Wednesday, January 8, 2014

The Hammer, the File, and the Furnace: 3 viewpoints

Isa 48:10  "Behold, I have refined you, but not as silver; I have tested you in the furnace of affliction.”

Samuel Rutherford in 1637 wrote in various of his “Letters”:

  Oh, what owe I to the file, to the hammer, to the furnace of my Lord Jesus! who hath now let me see how good the wheat of Christ is, that goeth through His mill, and His oven, to be made bread for His own table. Grace tried is better than grace, and it is more than grace; it is glory in its infancy. I now see that godliness is more than the outside, and this world's passments and their buskings. Who knoweth the truth of grace without a trial? Oh, how little getteth Christ of us, but that which He winneth (to speak so) with much toil and pains! And how soon would faith freeze without a cross! How many dumb crosses have been laid upon my back, that had never a tongue to speak the sweetness of Christ, as this hath! When Christ blesseth His own crosses with a tongue, they breathe out Christ's love, wisdom, kindness, and care of us. Why should I start at the plough of my Lord, that maketh deep furrows on my soul? I know that He is no idle Husbandman, He purposeth a crop. O that this white, withered lea-ground were made fertile to bear a crop for Him, by whom it is so painfully dressed; and that this fallow-ground were broken up!

Think therefore of the Lord, as of one who cometh to woo you in marriage, when ye are in the furnace. He seeketh His answer of you in affliction, to see if ye will say, Even so I take Him… Then let our Lord's sweet hand square us and hammer us, and strike off the knots of pride, self-love, and world-worship, and infidelity, that He may make us stones and pillars in His Father's house (Rev. 3:12).

…ye take it as the mark of a lawfully begotten child, and not of a bastard, to be under your Father's rod. Till ye be in heaven, it will be but foul weather; one shower up and another down. The lintel-stone and pillars of the New Jerusalem suffer more knocks of God's hammer and tool than the common side-wall stones…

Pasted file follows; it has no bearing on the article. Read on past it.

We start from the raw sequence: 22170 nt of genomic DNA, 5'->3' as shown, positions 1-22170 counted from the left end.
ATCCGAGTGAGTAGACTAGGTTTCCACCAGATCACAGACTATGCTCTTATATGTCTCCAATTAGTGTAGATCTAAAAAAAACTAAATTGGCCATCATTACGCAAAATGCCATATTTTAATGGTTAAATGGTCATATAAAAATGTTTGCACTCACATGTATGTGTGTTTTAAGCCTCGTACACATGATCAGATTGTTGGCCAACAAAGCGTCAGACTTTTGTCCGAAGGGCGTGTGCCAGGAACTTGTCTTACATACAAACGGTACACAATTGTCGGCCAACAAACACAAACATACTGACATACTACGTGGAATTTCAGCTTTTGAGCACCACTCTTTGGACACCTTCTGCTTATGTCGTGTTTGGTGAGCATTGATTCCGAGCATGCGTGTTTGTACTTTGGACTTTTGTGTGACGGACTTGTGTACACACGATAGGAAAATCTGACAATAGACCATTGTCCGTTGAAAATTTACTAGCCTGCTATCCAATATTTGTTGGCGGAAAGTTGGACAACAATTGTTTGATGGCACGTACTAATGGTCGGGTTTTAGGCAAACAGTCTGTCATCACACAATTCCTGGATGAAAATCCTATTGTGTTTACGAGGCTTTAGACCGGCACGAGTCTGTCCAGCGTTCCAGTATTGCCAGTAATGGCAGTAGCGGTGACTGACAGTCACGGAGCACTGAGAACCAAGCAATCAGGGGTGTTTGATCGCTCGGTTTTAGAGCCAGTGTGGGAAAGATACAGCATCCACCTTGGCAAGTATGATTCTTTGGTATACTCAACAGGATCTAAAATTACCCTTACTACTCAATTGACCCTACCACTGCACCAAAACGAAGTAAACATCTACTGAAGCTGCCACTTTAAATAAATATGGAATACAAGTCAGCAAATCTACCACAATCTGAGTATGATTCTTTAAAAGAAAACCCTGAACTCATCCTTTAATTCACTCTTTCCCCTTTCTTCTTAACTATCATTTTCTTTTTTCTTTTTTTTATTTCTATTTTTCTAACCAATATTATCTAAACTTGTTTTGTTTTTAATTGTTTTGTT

...Years and months will take out, now one little stone, then another, of this house of clay; and at length time shall win out the breadth of a fair door, and send out the imprisoned soul to the free air in heaven. And time shall file off, by little and little, our iron bolts which are now on legs and arms, and outdate and wear our troubles threadbare and holey, and then wear them to nothing…


A.W. Tozer, in "The Root of the Righteous”, Chapter 38, writes

 “It was the enraptured Rutherford who could shout in the midst of serious and painful trials, 'Praise God for the hammer, the file and the furnace.'

“The hammer is a useful tool, but the nail, if it had feeling and intelligence, could present another side of the story. For the nail knows the hammer only as an opponent, a brutal, merciless enemy who lives to pound it into submission, to beat it down out of sight and clinch it into place. That is the nail's view of the hammer, and it is accurate except for one thing: The nail forgets that both it and the hammer are servants of the same workman. Let the nail but remember that the hammer is held by the workman and all resentment toward it will disappear. The carpenter decides whose head shall be beaten next and what hammer shall be used in the beating. That is his sovereign right. When the nail has surrendered to the will of the workman and has gotten a little glimpse of his benign plans for its future it will yield to the hammer without complaint.

“The file is more painful still, for its business is to bite into the soft metal, scraping and eating away the edges till it has shaped the metal to its will. Yet the file has, in truth, no real will in the matter, but serves another master as the metal also does. It is the master and not the file that decides how much shall be eaten away, what shape the metal shall take, and how long the painful filing shall continue. Let the metal accept the will of the master and it will not try to dictate when or how it shall be filed.

“As for the furnace, it is the worst of all. Ruthless and savage, it leaps at every combustible thing that enters it and never relaxes its fury till it has reduced it all to shapeless ashes. All that refuses to burn is melted to a mass of helpless matter, without will or purpose of its own. When everything is melted that will melt and all is burned that will burn, then and not till then the furnace calms down and rests from its destructive fury.